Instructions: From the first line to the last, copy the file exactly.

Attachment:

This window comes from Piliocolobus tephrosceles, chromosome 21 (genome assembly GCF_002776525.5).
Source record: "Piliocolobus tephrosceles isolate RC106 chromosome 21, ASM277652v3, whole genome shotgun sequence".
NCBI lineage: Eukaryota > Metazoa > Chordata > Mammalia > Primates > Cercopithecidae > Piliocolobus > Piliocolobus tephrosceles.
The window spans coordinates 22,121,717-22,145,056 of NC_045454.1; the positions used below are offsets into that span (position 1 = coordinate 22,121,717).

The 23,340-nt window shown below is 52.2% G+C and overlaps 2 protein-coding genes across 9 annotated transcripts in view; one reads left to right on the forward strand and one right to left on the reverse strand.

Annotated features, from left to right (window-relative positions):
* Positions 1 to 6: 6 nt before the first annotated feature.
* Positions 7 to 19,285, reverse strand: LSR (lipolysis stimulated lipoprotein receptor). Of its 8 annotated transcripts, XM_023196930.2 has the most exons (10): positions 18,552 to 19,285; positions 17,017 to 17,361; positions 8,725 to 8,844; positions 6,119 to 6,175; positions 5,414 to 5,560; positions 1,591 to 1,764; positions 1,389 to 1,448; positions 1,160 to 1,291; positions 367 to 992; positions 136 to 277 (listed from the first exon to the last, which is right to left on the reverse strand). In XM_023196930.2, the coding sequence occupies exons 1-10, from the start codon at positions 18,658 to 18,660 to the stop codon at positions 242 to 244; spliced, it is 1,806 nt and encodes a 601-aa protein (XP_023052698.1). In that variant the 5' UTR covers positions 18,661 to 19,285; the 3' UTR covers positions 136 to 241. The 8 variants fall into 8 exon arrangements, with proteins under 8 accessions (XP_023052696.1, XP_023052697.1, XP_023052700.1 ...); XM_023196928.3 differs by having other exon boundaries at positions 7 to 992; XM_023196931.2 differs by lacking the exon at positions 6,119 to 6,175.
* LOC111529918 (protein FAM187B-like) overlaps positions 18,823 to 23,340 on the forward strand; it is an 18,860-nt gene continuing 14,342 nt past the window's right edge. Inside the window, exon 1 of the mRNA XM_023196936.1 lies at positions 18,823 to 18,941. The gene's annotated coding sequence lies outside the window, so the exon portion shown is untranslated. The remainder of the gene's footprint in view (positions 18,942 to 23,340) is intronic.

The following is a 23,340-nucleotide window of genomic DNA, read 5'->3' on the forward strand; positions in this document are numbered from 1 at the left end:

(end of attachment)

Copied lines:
This window comes from Piliocolobus tephrosceles, chromosome 21 (genome assembly GCF_002776525.5).
Source record: "Piliocolobus tephrosceles isolate RC106 chromosome 21, ASM277652v3, whole genome shotgun sequence".
NCBI lineage: Eukaryota > Metazoa > Chordata > Mammalia > Primates > Cercopithecidae > Piliocolobus > Piliocolobus tephrosceles.
The window spans coordinates 22,121,717-22,145,056 of NC_045454.1; the positions used below are offsets into that span (position 1 = coordinate 22,121,717).

The 23,340-nt window shown below is 52.2% G+C and overlaps 2 protein-coding genes across 9 annotated transcripts in view; one reads left to right on the forward strand and one right to left on the reverse strand.

Annotated features, from left to right (window-relative positions):
* Positions 1 to 6: 6 nt before the first annotated feature.
* Positions 7 to 19,285, reverse strand: LSR (lipolysis stimulated lipoprotein receptor). Of its 8 annotated transcripts, XM_023196930.2 has the most exons (10): positions 18,552 to 19,285; positions 17,017 to 17,361; positions 8,725 to 8,844; positions 6,119 to 6,175; positions 5,414 to 5,560; positions 1,591 to 1,764; positions 1,389 to 1,448; positions 1,160 to 1,291; positions 367 to 992; positions 136 to 277 (listed from the first exon to the last, which is right to left on the reverse strand). In XM_023196930.2, the coding sequence occupies exons 1-10, from the start codon at positions 18,658 to 18,660 to the stop codon at positions 242 to 244; spliced, it is 1,806 nt and encodes a 601-aa protein (XP_023052698.1). In that variant the 5' UTR covers positions 18,661 to 19,285; the 3' UTR covers positions 136 to 241. The 8 variants fall into 8 exon arrangements, with proteins under 8 accessions (XP_023052696.1, XP_023052697.1, XP_023052700.1 ...); XM_023196928.3 differs by having other exon boundaries at positions 7 to 992; XM_023196931.2 differs by lacking the exon at positions 6,119 to 6,175.
* LOC111529918 (protein FAM187B-like) overlaps positions 18,823 to 23,340 on the forward strand; it is an 18,860-nt gene continuing 14,342 nt past the window's right edge. Inside the window, exon 1 of the mRNA XM_023196936.1 lies at positions 18,823 to 18,941. The gene's annotated coding sequence lies outside the window, so the exon portion shown is untranslated. The remainder of the gene's footprint in view (positions 18,942 to 23,340) is intronic.

The following is a 23,340-nucleotide window of genomic DNA, read 5'->3' on the forward strand; positions in this document are numbered from 1 at the left end: